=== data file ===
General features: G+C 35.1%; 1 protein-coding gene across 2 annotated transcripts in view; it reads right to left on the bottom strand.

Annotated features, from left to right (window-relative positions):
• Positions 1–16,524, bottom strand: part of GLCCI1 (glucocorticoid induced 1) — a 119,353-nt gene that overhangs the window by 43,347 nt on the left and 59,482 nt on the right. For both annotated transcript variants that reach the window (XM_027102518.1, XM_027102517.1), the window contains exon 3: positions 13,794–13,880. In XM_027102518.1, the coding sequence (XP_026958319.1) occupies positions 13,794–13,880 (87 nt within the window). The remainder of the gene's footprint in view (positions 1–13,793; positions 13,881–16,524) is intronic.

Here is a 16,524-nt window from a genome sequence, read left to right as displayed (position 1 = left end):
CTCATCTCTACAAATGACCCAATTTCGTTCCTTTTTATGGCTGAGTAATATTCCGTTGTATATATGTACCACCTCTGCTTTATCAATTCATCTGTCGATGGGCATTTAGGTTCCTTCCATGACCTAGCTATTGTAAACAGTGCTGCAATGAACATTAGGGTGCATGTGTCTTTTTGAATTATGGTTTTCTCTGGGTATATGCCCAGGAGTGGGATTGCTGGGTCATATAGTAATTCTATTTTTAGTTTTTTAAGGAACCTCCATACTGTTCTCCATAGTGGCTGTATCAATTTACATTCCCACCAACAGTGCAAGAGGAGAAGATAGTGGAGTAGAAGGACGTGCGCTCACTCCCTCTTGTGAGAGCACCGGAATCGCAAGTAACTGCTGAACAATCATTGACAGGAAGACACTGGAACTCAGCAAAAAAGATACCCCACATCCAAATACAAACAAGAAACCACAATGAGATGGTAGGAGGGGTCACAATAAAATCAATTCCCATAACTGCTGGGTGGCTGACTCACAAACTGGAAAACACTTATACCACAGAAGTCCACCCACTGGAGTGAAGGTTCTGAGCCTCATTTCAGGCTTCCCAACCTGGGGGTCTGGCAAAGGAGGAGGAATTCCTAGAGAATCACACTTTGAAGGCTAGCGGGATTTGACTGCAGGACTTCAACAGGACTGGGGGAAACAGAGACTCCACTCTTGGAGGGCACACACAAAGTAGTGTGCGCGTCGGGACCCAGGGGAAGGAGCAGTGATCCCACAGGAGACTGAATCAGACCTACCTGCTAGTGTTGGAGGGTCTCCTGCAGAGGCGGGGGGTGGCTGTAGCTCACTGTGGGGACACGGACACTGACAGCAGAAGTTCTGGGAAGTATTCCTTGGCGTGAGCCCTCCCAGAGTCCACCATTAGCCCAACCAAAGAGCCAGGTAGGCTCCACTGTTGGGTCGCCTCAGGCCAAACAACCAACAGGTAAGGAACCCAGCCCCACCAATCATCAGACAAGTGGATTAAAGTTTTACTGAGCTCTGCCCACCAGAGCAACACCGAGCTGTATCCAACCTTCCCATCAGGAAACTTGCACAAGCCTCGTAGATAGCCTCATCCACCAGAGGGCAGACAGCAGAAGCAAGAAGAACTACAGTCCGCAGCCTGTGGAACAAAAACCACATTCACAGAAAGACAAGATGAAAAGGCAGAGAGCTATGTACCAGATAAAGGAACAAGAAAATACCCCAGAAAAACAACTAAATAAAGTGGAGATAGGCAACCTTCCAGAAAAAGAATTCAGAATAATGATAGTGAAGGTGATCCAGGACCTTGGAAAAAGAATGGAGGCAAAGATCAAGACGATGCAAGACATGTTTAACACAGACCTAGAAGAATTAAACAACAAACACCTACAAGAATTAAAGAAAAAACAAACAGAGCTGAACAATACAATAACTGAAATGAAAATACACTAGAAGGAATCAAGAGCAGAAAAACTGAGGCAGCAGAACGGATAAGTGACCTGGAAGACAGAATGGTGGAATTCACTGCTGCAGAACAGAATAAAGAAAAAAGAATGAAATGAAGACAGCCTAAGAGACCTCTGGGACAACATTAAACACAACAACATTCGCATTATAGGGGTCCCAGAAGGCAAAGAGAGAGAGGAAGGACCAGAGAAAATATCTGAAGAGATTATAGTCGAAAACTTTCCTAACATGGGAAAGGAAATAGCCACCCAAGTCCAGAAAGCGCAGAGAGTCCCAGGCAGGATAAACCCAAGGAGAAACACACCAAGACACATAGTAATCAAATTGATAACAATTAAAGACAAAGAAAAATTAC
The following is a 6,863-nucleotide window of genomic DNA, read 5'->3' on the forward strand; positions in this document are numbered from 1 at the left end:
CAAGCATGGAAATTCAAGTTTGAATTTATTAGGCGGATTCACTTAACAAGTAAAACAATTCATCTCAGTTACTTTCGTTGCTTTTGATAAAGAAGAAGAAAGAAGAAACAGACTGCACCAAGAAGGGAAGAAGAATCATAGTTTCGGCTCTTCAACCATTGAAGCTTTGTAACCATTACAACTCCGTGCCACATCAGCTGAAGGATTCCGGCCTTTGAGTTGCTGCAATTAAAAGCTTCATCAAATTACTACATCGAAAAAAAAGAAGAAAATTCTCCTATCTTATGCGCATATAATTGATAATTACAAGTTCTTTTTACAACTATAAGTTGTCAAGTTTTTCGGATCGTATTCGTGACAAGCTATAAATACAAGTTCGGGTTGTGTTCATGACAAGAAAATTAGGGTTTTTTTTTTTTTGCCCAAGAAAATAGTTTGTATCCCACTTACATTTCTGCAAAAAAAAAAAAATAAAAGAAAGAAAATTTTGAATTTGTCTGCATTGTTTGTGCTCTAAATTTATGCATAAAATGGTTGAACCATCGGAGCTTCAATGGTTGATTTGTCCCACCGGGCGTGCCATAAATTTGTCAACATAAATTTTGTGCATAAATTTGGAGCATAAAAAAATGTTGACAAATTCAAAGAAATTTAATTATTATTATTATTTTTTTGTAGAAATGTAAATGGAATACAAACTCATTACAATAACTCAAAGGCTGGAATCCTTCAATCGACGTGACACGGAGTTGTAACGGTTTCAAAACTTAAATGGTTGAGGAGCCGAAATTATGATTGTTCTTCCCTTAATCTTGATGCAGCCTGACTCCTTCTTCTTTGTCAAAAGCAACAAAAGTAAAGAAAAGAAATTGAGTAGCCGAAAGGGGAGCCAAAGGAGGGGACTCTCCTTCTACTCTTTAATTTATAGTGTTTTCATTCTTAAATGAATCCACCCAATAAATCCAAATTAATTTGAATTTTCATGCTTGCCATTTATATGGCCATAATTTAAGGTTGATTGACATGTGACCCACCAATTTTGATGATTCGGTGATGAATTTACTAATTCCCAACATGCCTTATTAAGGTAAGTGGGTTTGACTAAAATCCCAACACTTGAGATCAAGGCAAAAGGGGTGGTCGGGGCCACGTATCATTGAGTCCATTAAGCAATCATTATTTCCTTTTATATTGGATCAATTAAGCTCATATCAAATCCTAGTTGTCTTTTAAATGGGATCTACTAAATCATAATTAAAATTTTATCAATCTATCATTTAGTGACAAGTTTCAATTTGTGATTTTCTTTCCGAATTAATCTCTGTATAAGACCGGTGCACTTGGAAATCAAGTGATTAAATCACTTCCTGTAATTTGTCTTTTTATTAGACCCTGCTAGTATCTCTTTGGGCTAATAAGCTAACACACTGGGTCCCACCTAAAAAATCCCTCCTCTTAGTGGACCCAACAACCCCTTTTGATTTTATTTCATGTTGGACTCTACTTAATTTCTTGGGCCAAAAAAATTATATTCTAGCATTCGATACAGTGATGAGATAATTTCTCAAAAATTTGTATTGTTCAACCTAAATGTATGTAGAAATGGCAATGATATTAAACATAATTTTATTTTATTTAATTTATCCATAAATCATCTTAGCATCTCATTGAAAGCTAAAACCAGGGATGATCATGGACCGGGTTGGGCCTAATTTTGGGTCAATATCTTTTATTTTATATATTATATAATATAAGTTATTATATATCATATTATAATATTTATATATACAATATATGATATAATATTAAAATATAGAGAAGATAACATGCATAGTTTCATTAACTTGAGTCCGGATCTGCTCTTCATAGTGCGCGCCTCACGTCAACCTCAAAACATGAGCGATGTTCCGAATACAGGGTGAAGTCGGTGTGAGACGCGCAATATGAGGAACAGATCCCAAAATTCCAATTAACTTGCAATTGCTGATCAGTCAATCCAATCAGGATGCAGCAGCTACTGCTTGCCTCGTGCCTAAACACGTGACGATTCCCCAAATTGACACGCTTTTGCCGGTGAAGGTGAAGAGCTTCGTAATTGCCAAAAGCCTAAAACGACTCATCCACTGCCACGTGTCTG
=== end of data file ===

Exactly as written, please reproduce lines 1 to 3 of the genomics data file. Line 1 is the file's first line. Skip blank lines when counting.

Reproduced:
General features: G+C 35.1%; 1 protein-coding gene across 2 annotated transcripts in view; it reads right to left on the bottom strand.

Annotated features, from left to right (window-relative positions):
• Positions 1–16,524, bottom strand: part of GLCCI1 (glucocorticoid induced 1) — a 119,353-nt gene that overhangs the window by 43,347 nt on the left and 59,482 nt on the right. For both annotated transcript variants that reach the window (XM_027102518.1, XM_027102517.1), the window contains exon 3: positions 13,794–13,880. In XM_027102518.1, the coding sequence (XP_026958319.1) occupies positions 13,794–13,880 (87 nt within the window). The remainder of the gene's footprint in view (positions 1–13,793; positions 13,881–16,524) is intronic.